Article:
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Self-Made Millionaire/Author's 8 Tips for Parents Teaching Their Kids How Money Works


All parents want nothing but the best for their kids, and that includes growing up to be successful in life. But when it comes to money, many parents struggle terribly to teach their kids about it. The good news: even parents who haven’t been financially successful themselves can teach their kids everything they need to know about money including how misunderstood it is by the masses.

Steve Siebold is author of the new book “How Money Works: Stop Being a Sucker,” and is a self-made millionaire who has interviewed more than 1,300 of the world’s wealthiest people over the last 35 years.  

His 8 tips to help parents teach their kids how money works:


-        Teach your kids to build a healthy relationship with money: Unfortunately, most people see money through the eyes of fear and scarcity. The wealthy teach their kids to look at money as a positive force in their lives, and see it through the eyes of freedom, possibility, abundance and opportunity.

-        Teach your kids that wealth is nonlinear: School and most of what you learn is going to teach you to think in linear terms or in a straight line. 123. ABC. Unfortunately, the serious problems in society are rarely solved at this basic level of thought. Encourage your kids to look at things in as many different ways as possible, and in ways that other people never even consider. Teach them that linear thinking is the obvious. Nonlinear thinking is the nonobvious.  Linear thinking will make your kids a living. Nonlinear thinking will make them rich.

-        Teach your kids to maintain a sense of urgency: Teach your kids that with each passing year, time seems to accelerate, so they must operate with a sense of urgency. The masses procrastinate, stall and put-off fulfilling their commitments to the very last minute, which is often too late. Teach your kids it starts now by completing their class assignments, homework, chores, sports or music practice, and anything else they commit to in advance or at least on time.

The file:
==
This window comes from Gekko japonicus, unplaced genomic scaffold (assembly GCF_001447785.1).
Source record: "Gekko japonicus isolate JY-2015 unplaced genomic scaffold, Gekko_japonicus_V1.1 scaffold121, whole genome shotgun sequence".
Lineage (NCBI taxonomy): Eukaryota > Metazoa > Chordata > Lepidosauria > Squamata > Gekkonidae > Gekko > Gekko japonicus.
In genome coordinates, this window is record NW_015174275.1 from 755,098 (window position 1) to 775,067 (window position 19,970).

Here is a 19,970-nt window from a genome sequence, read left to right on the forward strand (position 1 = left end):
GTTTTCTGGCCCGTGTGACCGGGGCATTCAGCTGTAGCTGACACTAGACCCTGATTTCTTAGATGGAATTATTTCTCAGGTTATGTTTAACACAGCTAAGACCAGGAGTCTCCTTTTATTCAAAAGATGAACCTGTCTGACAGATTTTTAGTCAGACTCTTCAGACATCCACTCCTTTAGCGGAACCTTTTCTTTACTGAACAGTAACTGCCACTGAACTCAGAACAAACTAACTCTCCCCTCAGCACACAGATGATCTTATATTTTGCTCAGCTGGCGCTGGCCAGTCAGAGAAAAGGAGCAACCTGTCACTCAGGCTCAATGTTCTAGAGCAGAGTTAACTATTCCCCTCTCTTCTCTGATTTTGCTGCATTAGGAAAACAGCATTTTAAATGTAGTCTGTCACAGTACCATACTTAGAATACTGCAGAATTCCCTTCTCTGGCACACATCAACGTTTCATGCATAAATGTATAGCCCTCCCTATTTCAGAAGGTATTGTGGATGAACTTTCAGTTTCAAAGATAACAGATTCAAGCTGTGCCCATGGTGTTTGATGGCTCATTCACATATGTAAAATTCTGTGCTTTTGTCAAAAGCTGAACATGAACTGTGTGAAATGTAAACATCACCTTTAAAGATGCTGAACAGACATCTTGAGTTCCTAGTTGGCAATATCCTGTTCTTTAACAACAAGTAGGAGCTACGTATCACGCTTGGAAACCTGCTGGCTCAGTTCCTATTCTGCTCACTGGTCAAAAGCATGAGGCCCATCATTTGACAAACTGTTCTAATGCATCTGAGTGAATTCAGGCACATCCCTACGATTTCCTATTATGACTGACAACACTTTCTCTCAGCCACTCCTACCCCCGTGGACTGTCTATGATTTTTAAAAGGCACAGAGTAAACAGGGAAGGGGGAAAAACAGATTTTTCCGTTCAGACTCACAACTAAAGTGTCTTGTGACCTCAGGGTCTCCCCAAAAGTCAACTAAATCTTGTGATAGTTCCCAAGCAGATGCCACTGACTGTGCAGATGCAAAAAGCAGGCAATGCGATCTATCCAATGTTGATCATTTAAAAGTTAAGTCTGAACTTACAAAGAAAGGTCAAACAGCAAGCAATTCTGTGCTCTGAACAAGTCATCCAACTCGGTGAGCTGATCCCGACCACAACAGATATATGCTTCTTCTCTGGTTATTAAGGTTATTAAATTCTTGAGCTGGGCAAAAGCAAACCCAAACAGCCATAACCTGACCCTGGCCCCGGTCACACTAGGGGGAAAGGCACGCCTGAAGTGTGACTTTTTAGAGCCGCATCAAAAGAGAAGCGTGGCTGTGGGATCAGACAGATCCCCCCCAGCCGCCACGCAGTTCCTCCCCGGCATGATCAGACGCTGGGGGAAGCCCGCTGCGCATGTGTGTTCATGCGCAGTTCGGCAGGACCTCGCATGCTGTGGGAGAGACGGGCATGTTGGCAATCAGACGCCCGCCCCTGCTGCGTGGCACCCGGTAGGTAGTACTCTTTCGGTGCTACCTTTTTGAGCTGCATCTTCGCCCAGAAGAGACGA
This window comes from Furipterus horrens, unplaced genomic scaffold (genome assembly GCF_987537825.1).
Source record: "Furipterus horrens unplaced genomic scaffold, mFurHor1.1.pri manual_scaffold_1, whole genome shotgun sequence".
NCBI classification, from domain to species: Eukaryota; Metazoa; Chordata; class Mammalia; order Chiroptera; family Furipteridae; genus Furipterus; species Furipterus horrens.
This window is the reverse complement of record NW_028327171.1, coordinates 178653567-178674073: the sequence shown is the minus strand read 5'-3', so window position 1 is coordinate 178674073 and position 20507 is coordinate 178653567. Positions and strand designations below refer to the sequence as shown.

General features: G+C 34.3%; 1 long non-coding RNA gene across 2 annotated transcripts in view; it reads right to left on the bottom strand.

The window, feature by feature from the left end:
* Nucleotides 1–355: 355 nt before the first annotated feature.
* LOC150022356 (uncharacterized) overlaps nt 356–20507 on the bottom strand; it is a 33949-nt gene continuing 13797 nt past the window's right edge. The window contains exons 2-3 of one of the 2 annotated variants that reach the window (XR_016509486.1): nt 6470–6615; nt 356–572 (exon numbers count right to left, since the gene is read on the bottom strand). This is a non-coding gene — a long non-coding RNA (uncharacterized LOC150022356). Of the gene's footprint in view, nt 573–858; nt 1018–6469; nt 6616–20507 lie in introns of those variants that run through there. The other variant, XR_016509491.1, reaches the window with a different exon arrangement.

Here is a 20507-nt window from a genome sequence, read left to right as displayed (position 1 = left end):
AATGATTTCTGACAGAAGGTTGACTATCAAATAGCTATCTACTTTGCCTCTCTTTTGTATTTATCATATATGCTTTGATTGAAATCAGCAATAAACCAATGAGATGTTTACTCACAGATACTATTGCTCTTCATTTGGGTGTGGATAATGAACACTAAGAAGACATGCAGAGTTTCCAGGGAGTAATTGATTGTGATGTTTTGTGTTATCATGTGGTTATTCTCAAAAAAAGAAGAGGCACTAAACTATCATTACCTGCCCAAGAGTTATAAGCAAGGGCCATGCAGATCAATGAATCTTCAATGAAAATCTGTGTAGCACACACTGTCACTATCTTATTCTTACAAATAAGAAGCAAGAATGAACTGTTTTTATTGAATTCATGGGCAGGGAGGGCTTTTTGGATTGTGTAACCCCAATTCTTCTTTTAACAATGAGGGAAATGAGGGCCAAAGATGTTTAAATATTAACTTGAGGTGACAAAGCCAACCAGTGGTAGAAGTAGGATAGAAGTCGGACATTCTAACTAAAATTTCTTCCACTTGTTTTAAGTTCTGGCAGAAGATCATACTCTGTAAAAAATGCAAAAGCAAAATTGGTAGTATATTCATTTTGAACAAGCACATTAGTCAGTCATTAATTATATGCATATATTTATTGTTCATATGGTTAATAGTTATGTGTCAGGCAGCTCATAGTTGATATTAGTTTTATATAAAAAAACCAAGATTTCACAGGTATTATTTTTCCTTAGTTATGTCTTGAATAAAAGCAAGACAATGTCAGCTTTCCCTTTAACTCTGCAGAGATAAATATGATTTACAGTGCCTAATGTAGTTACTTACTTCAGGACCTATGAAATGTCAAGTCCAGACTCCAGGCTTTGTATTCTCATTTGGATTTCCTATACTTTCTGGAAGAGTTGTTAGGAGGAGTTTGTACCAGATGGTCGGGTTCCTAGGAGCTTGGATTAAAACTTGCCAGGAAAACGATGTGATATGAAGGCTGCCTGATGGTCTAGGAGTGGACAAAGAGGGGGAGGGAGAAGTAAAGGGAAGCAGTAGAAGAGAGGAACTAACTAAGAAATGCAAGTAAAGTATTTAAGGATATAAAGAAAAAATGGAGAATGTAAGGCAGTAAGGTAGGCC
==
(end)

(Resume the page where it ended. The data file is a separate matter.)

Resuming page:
-        Teach your kids to embrace conflict: Most people avoid conflict at all costs. They hate it. Teach your kids that constructive conflict can be a valuable learning mechanism. When smart people disagree on ideas, philosophies and strategies, new levels of understanding can be reached. Teach your kids to keep their emotions out of conflict and look at it through the eyes of logic and learning. If they do this, they’ll be able to use conflict to learn, grow, be more successful and make more money. Remember, conflict is inevitable, but combat is optional.

-        Teach your kids to fail forward: Teach your kids that success is usually built on a series of attempts and failures. Most of the world views failure as a death sentence. Instead of learning from the failure and moving forward, most people shrink back into their comfort zones and play it safe for the rest of their lives. Teach your kids that failure isn’t fun, but it is the required foundation of making it big. Making mistakes and the education they will give you is to be expected and embraced.

-        Teach your kids to take responsibility: Teach your kids they are responsible for their success, fulfillment and happiness. Most people like to blame everyone and everything but themselves for their struggles. It’s never their faults because they refuse to grow up and accept the fact that they are makers of their own destinies. Teach your kids not to wait for the hero on the white horse to come riding in to save them. They are the heroes and they are 100% responsible for saving themselves.

-        Teach your kids to cocoon themselves: Teach your kids to be selective over who gains access to their inner circle. The masses see this as an elitist action successful people take to isolate themselves from others because they think they’re better. That’s simply not true. Cocooning is about protecting your consciousness from the fear and scarcity mindsets that plagues the masses. Dr. Albert Einstein said, “Consciousness is contagious,” and he couldn’t be righter. Your kids will be the average of the five people they spend the most time with.

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